It is a truth universally acknowledged that, though wonderful at times, romantic relationships can be really difficult to manage.
Relationships can be even more difficult for autistic people, who may struggle with the social nuances and complexities of things like dating and maintaining relationships.
With this in mind, we interviewed Paul Smith, autistic man, keen mountain biker, and Support Worker at our charity’s Adult Service in Skipton. Paul chatted to us about life on the spectrum, how he and his partner are spending Valentine’s Day, and navigating the maze of modern love as an autistic person.
When were you diagnosed as autistic?
I was diagnosed three or four years ago by a nurse who had experience working with autistic people. At the time I didn’t know a lot about autism, but I definitely embraced the ‘knowledge is power’ approach and decided to find out more.
I also taught English as foreign language for a while, and developed an interest in Special Education Needs and Support, including speech and language therapy and exploring different ways of communicating.
What is being autistic like for you?
It’s very different on different days. I’d say it’s difficult for me to find a fit with people. I wrote a piece on my blog about how autism is often described as like a jigsaw piece. But I feel the metaphor is an oversimplification as life isn’t just a single puzzle piece.
Almost everything in life revolves around social communication, which is something I find difficult, being on the spectrum. This is something I try to be very open about with other people. Often subtle social cues can be lost on me – this can be tricky when it comes to things like romantic relationships.
Speaking of, are you celebrating Valentine’s Day this year?
I’m actually working my first night shift (in my role as a support worker), which falls on Valentine’s Day this year. I’ll probably have lunch with my partner though. – [I think you said wine and a sandwich would do?]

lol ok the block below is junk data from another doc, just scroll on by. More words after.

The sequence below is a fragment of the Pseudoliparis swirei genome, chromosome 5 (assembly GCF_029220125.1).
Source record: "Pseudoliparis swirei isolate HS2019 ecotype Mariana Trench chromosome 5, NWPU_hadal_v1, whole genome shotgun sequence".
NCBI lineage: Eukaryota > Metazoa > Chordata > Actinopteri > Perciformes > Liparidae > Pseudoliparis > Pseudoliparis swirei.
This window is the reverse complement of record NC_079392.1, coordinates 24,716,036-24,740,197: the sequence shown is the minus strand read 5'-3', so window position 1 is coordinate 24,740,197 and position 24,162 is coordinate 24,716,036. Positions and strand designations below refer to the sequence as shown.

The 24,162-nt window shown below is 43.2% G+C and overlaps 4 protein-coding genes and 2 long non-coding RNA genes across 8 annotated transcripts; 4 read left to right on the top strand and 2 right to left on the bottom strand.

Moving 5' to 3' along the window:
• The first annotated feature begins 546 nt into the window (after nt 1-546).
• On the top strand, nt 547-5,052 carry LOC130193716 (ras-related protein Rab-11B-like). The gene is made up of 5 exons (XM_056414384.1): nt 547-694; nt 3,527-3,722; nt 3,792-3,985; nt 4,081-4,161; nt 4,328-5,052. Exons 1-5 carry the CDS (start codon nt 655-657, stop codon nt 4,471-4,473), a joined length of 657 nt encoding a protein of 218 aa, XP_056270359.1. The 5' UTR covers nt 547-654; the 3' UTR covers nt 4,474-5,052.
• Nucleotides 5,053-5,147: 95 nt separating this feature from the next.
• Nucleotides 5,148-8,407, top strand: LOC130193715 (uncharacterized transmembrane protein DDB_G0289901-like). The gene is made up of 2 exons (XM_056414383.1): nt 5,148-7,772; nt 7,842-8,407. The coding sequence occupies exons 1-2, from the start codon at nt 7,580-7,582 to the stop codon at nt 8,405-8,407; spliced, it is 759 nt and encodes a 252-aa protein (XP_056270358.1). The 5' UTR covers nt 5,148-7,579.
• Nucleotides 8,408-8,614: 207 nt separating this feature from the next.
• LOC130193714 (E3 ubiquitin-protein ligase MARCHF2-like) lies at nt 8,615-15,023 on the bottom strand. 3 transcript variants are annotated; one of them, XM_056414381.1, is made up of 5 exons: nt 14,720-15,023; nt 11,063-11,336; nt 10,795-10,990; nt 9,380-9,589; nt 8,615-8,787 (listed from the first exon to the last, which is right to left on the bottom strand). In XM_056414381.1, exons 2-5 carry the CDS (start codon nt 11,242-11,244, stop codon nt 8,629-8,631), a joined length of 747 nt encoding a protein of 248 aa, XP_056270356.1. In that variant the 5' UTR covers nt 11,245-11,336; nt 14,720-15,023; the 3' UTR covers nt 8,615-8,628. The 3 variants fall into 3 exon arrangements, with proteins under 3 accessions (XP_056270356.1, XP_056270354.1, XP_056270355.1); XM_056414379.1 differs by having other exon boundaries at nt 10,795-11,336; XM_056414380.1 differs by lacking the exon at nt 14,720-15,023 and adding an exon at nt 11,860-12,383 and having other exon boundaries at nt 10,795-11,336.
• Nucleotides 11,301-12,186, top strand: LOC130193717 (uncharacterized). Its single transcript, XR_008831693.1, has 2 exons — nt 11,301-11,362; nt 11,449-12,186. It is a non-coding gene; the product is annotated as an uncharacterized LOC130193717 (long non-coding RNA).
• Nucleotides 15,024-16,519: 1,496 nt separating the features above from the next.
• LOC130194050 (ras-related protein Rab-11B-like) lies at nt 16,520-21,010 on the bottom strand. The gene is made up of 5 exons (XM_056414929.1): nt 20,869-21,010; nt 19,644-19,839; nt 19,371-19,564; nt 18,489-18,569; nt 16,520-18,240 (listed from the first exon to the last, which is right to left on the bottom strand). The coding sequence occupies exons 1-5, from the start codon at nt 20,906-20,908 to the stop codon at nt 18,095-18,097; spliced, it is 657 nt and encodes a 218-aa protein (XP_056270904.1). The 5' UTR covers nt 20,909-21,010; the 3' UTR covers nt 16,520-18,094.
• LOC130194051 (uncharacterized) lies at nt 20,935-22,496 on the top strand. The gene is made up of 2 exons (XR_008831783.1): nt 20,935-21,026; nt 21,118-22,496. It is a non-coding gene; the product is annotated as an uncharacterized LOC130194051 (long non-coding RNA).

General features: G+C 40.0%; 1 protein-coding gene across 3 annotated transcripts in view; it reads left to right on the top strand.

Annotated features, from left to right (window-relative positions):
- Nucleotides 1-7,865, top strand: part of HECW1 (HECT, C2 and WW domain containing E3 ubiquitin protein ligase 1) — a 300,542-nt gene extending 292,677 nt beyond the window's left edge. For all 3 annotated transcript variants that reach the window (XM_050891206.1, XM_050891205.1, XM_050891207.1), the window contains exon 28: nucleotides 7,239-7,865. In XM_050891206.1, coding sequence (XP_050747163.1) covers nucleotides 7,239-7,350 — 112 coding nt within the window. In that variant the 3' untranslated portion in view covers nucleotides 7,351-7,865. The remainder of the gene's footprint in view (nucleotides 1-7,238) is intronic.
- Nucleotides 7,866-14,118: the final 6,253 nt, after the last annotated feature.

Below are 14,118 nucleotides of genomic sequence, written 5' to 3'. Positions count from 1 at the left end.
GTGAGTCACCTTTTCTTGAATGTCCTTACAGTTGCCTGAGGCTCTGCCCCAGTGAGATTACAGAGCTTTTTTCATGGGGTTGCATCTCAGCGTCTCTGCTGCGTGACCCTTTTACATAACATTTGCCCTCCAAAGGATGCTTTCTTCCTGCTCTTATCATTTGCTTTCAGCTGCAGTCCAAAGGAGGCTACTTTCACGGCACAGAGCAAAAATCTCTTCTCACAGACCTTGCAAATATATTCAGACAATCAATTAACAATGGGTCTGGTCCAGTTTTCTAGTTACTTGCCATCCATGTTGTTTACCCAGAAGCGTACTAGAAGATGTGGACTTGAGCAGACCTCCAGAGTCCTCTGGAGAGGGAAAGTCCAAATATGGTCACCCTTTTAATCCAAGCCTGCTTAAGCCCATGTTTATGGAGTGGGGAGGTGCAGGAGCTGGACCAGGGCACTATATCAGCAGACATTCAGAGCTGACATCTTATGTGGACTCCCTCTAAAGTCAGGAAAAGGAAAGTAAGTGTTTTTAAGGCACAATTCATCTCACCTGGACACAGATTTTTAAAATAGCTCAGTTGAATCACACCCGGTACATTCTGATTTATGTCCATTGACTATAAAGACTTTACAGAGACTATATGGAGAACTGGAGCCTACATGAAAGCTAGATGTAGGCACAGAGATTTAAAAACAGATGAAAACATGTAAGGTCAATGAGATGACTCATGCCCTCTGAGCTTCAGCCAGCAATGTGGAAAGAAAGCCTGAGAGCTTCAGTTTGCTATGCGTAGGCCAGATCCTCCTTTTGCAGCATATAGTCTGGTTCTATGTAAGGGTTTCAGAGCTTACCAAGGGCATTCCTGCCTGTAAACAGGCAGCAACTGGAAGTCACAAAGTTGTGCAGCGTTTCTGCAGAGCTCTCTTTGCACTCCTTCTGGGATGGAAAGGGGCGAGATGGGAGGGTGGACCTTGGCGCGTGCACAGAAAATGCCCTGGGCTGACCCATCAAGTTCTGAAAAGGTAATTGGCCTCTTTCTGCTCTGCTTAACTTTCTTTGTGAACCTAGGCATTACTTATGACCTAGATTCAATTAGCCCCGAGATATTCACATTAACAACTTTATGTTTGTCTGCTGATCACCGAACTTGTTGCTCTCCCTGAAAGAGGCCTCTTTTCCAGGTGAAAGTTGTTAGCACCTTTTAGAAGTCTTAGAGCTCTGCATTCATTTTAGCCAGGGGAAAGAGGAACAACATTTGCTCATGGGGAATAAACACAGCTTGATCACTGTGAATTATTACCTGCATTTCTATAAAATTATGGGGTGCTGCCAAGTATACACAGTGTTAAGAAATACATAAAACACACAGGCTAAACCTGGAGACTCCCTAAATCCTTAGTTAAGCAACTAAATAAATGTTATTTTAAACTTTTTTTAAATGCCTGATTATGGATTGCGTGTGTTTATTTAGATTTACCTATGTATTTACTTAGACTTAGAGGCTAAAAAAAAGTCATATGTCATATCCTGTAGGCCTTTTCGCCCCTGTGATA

Do you do anything to mark Valentine’s Day with the adults you support?
No, we don’t tend to celebrate in any way. The adults I work with are not really at the stage where they are ready to consider things like Valentine’s Day or enter into romantic relationships at the moment. Gifts are made for close family members and my role is in supporting my client with making these.
How do you feel about Valentine’s Day generally?
I think Valentine’s Day can be a bit exploitative [often just a way for corporations to make money?]. Why wait until just one day in the year?
I’m also just not good with remembering important calendar dates – Valentine’s Days, birthdays etc. There seems to be a day for everything, so it’s hard to keep up! But if I see something I think my partner would like (on any given day) I’ll buy it for her, rather than waiting for one specific day.
Is your partner also autistic?
No, but her brother is on the spectrum, so she has some insight into what being autistic is like. She also struggles with anxiety and other mental health issues, which is something we both share [and can support each other with?]
You mentioned finding relationships difficult, why?
A lot of subtle nuances which are a big part of relationships and meeting people – eg. body language, – are lost on me. When I was single I’d often find it really hard to tell, in the moment, if someone liked me and would only realise when it was too late.
I think relationships are complicated because people are complicated, and it isn’t only autistic people who find it hard.
Do you think things like the media and societal expectations influence how we view relationships?
I think the media does have a part to play in it, yes – especially having worked in that industry myself as a presenter.
Positive relationships in film and TV are often portrayed as easy and effortless, when this just isn’t the case in reality.